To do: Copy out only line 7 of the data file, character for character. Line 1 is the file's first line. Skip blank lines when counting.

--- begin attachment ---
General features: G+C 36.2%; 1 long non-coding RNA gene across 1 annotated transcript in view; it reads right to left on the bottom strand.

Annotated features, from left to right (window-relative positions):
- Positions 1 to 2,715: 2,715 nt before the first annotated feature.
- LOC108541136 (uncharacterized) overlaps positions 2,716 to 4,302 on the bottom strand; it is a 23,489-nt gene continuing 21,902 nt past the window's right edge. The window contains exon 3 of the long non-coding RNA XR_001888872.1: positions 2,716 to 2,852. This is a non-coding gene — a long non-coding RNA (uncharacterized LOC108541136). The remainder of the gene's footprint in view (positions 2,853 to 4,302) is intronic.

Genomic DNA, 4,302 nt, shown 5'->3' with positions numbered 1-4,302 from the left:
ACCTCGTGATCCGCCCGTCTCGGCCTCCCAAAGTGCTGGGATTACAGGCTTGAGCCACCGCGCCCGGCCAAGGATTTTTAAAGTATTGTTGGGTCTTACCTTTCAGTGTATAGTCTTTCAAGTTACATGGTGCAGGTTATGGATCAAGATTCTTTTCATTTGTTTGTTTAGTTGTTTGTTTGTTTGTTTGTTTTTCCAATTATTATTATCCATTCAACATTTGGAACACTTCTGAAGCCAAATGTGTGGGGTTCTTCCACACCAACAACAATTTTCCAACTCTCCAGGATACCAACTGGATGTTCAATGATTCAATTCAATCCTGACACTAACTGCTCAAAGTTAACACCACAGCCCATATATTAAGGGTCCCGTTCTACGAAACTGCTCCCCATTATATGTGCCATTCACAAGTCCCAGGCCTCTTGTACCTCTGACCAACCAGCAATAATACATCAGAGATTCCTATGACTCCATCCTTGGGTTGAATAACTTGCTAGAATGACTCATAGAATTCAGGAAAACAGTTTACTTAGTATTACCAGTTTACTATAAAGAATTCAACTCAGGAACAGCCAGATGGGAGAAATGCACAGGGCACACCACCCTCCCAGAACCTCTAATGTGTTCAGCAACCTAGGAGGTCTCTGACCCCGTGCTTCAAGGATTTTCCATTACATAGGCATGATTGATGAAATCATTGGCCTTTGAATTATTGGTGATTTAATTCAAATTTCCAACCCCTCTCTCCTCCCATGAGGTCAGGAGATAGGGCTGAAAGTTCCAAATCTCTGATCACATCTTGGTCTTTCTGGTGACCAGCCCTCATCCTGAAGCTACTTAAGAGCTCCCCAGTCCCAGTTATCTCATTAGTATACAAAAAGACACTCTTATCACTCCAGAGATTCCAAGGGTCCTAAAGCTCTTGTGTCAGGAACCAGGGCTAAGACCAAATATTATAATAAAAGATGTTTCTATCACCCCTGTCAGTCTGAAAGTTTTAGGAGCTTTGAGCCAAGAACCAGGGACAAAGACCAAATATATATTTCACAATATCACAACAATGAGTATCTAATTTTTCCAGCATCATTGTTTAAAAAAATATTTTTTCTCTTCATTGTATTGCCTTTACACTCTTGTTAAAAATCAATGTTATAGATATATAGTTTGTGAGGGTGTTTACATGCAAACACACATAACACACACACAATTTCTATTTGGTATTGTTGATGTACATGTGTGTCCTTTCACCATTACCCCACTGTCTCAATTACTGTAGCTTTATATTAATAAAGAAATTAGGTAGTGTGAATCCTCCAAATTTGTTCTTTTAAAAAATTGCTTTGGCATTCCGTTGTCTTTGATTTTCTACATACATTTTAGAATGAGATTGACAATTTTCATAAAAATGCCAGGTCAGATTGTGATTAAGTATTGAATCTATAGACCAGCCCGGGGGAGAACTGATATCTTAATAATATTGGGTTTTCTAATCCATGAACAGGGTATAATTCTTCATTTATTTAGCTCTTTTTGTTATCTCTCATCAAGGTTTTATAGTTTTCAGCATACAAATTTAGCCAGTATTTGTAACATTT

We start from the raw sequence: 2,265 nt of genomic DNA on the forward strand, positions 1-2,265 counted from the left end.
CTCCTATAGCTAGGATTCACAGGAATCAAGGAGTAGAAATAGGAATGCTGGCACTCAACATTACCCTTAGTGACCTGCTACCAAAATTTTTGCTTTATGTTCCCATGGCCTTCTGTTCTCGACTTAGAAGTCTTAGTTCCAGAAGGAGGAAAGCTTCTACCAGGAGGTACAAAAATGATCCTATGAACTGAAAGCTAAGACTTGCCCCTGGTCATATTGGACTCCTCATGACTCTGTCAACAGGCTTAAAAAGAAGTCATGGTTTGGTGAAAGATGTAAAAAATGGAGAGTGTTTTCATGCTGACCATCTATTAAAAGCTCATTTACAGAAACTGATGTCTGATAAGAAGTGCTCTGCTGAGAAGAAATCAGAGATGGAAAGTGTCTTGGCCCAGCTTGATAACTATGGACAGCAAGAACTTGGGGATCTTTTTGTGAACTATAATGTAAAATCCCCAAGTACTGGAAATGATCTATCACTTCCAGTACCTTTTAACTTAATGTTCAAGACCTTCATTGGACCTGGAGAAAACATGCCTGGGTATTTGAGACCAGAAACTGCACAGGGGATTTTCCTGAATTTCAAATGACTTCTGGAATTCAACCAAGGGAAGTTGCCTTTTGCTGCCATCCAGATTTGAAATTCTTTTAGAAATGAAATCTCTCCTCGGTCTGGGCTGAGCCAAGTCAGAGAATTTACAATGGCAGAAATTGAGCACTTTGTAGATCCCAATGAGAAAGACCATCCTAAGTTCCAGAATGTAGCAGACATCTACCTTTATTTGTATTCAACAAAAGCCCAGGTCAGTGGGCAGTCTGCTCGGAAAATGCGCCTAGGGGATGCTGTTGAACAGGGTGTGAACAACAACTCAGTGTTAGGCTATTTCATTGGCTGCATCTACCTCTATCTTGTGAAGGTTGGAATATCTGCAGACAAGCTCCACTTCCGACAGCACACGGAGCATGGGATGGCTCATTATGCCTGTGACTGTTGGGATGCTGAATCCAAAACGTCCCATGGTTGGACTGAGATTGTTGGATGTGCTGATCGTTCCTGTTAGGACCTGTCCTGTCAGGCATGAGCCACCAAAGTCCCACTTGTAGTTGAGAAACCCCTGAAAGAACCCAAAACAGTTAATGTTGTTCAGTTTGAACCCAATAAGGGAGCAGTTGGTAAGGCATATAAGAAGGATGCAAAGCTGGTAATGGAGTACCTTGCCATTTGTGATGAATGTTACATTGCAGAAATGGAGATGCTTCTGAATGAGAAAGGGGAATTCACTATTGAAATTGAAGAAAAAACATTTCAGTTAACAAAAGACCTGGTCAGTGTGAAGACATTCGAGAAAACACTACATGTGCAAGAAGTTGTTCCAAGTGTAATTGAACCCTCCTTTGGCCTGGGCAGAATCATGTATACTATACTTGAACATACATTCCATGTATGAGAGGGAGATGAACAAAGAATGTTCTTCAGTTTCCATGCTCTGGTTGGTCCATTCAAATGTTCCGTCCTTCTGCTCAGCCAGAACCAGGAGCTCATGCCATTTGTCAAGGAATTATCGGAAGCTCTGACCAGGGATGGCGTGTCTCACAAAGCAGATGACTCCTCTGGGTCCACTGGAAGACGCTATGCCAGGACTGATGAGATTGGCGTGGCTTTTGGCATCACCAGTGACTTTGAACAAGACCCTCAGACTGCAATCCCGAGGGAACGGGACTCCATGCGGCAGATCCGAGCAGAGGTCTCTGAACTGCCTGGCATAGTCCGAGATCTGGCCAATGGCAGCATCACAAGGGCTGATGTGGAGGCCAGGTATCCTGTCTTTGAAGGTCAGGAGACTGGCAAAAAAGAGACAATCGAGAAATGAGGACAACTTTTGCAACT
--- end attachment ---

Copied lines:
We start from the raw sequence: 2,265 nt of genomic DNA on the forward strand, positions 1-2,265 counted from the left end.